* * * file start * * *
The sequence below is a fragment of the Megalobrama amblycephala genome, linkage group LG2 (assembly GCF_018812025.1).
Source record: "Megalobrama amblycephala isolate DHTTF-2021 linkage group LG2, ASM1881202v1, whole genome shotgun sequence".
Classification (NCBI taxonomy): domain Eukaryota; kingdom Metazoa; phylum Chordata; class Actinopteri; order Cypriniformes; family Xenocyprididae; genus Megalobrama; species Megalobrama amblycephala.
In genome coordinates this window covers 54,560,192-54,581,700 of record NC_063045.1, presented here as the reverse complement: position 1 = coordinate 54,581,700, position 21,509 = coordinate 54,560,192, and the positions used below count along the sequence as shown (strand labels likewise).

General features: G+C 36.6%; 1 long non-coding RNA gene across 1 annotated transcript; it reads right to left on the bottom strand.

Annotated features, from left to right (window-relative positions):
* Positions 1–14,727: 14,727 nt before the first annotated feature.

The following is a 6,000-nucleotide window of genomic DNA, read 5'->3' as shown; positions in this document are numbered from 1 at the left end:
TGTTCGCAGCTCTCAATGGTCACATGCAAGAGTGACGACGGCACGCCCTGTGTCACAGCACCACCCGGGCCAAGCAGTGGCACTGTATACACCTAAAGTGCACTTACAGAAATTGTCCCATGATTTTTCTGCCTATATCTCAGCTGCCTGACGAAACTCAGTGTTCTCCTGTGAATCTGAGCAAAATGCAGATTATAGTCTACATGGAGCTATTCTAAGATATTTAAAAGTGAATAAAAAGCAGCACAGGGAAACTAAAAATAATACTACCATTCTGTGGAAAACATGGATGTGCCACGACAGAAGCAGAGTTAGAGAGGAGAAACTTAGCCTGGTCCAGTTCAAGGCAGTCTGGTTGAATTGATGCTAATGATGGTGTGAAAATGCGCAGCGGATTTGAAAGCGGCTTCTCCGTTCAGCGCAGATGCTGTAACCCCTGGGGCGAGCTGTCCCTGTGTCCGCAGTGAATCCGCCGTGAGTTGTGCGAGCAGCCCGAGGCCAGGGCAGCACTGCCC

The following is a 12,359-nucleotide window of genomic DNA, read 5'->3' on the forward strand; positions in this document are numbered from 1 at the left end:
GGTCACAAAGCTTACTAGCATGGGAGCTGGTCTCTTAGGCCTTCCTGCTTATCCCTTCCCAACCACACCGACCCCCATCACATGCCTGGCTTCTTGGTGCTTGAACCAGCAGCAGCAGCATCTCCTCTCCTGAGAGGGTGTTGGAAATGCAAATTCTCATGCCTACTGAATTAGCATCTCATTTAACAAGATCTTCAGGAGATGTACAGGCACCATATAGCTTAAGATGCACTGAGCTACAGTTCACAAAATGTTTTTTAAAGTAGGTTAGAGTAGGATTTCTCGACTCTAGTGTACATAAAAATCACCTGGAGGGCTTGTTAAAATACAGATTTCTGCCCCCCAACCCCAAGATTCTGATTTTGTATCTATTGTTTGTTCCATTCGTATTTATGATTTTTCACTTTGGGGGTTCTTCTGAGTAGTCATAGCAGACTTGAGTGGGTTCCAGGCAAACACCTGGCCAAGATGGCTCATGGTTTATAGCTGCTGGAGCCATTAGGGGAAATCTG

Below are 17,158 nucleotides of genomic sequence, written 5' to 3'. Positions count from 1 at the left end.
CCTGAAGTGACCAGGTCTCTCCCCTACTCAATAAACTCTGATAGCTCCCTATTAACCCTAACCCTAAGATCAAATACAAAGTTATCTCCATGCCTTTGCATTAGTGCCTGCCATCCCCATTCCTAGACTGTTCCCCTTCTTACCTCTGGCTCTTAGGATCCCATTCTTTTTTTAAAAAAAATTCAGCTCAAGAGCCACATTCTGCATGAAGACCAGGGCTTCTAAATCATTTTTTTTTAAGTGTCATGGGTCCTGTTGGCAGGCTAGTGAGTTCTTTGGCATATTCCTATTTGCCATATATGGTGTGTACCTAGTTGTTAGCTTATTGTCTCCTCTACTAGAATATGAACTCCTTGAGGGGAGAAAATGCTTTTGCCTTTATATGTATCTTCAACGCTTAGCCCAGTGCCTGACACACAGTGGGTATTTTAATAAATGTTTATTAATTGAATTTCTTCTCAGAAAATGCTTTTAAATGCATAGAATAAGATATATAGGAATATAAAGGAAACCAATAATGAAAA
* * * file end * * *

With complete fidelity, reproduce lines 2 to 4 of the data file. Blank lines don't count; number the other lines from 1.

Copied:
Source record: "Megalobrama amblycephala isolate DHTTF-2021 linkage group LG2, ASM1881202v1, whole genome shotgun sequence".
Classification (NCBI taxonomy): domain Eukaryota; kingdom Metazoa; phylum Chordata; class Actinopteri; order Cypriniformes; family Xenocyprididae; genus Megalobrama; species Megalobrama amblycephala.
In genome coordinates this window covers 54,560,192-54,581,700 of record NC_063045.1, presented here as the reverse complement: position 1 = coordinate 54,581,700, position 21,509 = coordinate 54,560,192, and the positions used below count along the sequence as shown (strand labels likewise).